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For many engineers, managing machines might come more naturally than managing people. While those technical skills are vital for building effective engineering teams, most engineers must work at soft skill development to successfully lead their teams. In this case, developing engineering leaders means helping engineers become the best they can be – and in the right environment, many can become effective leaders.
Establishing leaders who have an engineering background can be an essential competitive advantage for building a strong organization. Forward-thinking employers can help engineers develop the necessary leadership skills to be prepared for future roles. Start by taking these four steps we’ve outlined for you below.
Hire engineers with the future in mind
To develop future engineering leaders, employers must start by hiring engineers who have an aptitude for (or an interest in developing) interpersonal relationships and vision, as well as the standard technology skills.
The interview process is usually the best time to leverage technical assessment software to determine technical aptitude, but it’s also a great time to assess candidates for soft skills. Focus on asking open-ended questions that enable you to analyze the candidate’s communication skills, and ask for examples of experiences when they’ve had to deal with change, collaborate, or communicate with co-workers in different positions.
Suppose you always seek to hire people with outstanding “human characteristics,” such as excellent communication, listening, and openness to change. In that case, you’ll be much more likely to build engineering teams that include potential effective leaders when the time comes.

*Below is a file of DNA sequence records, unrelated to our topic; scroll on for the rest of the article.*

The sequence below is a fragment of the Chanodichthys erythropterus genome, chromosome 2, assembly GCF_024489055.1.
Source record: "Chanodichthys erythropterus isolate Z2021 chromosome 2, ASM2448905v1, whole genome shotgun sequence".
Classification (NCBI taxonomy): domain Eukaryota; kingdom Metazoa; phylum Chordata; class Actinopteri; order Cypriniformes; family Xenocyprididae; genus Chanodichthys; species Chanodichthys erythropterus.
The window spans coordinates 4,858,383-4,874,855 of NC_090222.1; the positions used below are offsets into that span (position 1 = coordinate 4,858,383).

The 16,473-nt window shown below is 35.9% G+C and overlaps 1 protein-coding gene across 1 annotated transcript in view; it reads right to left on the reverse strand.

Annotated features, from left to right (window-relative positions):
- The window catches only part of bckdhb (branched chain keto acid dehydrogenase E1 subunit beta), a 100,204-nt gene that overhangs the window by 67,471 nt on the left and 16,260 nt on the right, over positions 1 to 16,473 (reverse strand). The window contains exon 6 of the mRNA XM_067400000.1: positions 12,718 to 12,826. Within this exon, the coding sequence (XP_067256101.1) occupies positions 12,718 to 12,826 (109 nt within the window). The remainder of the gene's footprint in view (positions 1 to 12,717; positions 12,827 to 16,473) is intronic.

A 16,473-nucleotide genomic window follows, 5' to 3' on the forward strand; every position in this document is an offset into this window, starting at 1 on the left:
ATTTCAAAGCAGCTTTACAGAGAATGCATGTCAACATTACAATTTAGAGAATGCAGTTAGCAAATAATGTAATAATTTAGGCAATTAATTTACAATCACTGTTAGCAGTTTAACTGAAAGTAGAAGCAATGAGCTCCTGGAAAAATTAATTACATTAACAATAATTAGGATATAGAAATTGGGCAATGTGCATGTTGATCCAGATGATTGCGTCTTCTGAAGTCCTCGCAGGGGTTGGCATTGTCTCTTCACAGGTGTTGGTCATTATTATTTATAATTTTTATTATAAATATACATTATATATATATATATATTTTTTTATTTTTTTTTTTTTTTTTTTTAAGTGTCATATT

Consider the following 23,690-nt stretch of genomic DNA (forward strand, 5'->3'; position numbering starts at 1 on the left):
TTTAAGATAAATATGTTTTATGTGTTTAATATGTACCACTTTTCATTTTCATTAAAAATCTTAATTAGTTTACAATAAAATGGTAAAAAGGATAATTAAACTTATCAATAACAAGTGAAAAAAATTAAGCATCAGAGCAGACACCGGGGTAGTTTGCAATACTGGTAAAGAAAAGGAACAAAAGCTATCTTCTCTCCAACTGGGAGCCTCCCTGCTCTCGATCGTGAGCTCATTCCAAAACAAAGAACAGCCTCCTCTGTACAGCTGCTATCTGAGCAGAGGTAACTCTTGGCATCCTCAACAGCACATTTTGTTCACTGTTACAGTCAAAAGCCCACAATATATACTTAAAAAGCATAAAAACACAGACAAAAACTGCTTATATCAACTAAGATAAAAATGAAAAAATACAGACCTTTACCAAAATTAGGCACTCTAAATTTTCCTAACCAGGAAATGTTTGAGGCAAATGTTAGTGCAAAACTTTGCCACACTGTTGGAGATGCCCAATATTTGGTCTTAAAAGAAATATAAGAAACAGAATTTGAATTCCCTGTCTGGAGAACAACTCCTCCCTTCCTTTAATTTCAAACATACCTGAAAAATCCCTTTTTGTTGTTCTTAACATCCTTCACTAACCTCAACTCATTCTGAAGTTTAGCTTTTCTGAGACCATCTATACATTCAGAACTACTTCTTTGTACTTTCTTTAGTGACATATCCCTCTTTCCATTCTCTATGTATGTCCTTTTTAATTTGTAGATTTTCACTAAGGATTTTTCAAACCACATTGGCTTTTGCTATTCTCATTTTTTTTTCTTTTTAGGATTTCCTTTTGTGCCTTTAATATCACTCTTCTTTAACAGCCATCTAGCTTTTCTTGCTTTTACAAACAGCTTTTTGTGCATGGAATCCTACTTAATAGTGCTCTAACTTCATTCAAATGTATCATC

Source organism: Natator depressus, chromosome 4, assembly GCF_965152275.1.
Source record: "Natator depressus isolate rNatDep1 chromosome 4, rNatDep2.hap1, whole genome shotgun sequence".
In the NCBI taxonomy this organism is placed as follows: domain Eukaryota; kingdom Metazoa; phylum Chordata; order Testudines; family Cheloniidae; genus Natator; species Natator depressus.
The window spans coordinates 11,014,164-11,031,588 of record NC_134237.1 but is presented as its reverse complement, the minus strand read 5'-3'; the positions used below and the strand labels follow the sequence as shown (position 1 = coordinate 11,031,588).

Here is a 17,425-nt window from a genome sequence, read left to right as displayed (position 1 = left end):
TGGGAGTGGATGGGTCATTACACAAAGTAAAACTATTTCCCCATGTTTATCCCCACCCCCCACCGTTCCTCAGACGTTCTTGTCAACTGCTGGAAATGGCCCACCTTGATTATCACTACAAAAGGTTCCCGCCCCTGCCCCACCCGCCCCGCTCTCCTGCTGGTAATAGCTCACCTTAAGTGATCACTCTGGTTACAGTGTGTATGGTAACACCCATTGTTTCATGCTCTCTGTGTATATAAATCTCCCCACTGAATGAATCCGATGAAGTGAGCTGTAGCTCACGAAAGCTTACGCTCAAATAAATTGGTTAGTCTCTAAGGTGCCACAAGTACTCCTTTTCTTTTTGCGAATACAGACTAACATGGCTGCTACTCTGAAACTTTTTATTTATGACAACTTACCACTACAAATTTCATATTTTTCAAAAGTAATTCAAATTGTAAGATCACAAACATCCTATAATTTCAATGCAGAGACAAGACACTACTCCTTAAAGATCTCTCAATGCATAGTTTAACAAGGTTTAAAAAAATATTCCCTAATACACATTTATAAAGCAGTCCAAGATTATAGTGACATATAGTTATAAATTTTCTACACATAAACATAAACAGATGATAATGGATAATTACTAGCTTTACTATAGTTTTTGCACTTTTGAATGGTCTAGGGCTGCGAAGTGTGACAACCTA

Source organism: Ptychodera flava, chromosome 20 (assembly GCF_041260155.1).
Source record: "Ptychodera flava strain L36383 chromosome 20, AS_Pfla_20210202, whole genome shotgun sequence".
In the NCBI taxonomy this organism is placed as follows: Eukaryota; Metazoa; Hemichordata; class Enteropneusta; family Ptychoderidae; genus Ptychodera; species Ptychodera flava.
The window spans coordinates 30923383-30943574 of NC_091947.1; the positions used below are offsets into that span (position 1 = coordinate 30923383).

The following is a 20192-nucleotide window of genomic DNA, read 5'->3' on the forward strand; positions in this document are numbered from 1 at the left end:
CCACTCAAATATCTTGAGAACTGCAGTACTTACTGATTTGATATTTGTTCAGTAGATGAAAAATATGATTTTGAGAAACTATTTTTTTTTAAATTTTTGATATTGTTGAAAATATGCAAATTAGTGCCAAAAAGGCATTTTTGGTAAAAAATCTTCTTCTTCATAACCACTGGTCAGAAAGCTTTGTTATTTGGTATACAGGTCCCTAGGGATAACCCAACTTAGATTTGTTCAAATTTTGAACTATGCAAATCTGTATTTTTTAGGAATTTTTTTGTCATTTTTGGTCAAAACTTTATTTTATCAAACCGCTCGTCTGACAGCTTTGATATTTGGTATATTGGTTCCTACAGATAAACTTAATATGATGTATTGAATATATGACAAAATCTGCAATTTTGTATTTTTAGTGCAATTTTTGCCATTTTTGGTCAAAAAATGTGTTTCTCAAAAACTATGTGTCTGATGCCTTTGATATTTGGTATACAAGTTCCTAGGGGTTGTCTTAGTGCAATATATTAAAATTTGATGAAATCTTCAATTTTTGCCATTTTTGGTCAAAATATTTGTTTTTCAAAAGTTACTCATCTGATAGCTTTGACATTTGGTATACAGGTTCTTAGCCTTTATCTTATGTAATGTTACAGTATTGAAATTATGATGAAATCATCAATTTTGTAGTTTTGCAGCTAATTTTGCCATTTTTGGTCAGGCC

Extra reading: Software Engineering Management Mistakes to Avoid
Provide training as part of developing engineering leaders
Career development and growth should be a top priority for any tech employer, but training is crucial if you’re trying to focus on developing engineering leaders. Strong engineering teams and engineering leaders require engineers to take advantage of team building and leadership training opportunities.
Not every engineer will be interested in becoming a leader, and that’s okay. But every engineer should participate in ongoing training and development. You can guide those who have an interest or a talent for leadership toward leadership training programs, and those who prefer to continue coding or developing can focus on tech-oriented training and development.
Offer leadership opportunities to grow soft skills
Even when an engineer isn’t ready to take on a long-term leadership role, they may be prepared to gain practice in leadership with a short-term project. Give promising engineers opportunities to lead short-term projects, which will require them to delegate tasks and provide clear instructions and feedback. All of these are skills necessary for solid leaders of engineering teams.
When engineers have completed leading short-term projects, supervisors should take time to discuss the outcome with them. Get the engineer’s input about the project’s success and what areas they can improve, and share your feedback from an objective viewpoint.
You might also like: Three Traits of an Exceptional Engineering Leader
Encourage engineers to maintain their roots
Even as engineers move into leadership roles, employers should encourage them to continue coding and building to avoid losing track of technology innovations. It’s common for engineers and software developers to gradually get out of touch with technology after moving into management positions.
However, staying connected to their original technical expertise can help engineers forge strong connections with junior staff while also maintaining the ability to provide problem-solving advice and recommendations when needed. Even when engineers move into management positions, employers should regularly encourage them to continue coding, building, and developing. Because building soft skills doesn’t mean they have to lose their tech skills.
Finding and developing great engineer leaders can be very challenging. But through appropriate, deliberate growth, employers can build their great engineering leaders from the ground up. Building great engineering teams starts with hiring the right people and nurturing their interpersonal and decision-making skills while building on their technology expertise.
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